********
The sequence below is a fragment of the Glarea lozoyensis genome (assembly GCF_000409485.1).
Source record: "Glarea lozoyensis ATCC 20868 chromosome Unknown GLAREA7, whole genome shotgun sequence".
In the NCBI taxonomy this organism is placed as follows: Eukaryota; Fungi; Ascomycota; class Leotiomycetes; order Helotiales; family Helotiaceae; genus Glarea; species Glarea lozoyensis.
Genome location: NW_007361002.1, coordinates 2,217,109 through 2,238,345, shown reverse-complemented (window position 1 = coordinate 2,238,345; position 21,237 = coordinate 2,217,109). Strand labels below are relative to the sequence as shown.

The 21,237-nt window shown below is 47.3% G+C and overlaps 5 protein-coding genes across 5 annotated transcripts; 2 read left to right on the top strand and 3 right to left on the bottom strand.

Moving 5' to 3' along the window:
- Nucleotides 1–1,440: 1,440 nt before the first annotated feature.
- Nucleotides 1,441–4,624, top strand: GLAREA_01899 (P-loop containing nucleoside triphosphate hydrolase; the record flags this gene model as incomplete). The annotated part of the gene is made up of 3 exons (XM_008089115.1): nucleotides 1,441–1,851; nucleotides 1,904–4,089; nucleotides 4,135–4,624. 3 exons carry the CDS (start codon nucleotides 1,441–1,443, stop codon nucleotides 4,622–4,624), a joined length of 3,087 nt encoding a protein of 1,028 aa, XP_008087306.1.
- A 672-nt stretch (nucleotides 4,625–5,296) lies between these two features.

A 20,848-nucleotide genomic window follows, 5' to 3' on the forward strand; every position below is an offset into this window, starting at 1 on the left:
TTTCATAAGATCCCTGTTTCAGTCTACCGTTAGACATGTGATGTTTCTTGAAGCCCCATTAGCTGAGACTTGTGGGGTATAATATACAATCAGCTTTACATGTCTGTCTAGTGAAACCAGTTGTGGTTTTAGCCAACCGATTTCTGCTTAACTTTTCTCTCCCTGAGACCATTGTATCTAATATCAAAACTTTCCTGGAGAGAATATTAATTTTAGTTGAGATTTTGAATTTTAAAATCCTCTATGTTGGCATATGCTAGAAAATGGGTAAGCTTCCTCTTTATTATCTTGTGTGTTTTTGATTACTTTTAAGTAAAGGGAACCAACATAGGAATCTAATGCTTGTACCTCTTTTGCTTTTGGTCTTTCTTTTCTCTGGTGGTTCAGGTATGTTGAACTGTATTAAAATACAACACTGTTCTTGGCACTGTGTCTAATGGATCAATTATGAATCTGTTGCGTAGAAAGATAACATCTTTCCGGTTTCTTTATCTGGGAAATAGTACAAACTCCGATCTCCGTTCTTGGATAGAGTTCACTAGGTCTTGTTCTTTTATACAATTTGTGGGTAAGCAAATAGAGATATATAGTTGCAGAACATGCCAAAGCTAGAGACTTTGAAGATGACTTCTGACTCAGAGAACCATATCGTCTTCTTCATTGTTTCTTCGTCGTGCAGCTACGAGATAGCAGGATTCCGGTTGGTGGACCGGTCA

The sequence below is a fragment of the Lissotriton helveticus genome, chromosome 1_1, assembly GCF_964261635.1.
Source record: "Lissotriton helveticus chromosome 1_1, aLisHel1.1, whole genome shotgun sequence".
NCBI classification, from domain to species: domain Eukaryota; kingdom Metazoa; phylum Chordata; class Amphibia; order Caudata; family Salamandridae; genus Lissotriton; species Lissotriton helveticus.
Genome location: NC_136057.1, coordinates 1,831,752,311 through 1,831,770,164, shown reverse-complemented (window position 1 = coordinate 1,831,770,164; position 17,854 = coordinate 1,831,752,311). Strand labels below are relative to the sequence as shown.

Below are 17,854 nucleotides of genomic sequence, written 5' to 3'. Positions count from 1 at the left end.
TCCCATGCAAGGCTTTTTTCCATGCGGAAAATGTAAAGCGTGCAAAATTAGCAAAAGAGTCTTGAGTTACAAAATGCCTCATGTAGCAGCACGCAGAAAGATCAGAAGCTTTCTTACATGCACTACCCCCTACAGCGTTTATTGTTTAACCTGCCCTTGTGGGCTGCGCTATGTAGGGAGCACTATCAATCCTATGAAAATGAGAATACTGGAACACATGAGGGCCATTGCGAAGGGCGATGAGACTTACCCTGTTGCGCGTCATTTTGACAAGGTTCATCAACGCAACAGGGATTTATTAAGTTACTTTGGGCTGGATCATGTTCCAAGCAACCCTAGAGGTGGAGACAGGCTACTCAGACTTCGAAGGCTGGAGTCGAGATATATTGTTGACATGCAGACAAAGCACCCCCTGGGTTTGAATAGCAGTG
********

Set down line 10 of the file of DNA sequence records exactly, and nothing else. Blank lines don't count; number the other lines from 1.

A 20,848-nucleotide genomic window follows, 5' to 3' on the forward strand; every position below is an offset into this window, starting at 1 on the left: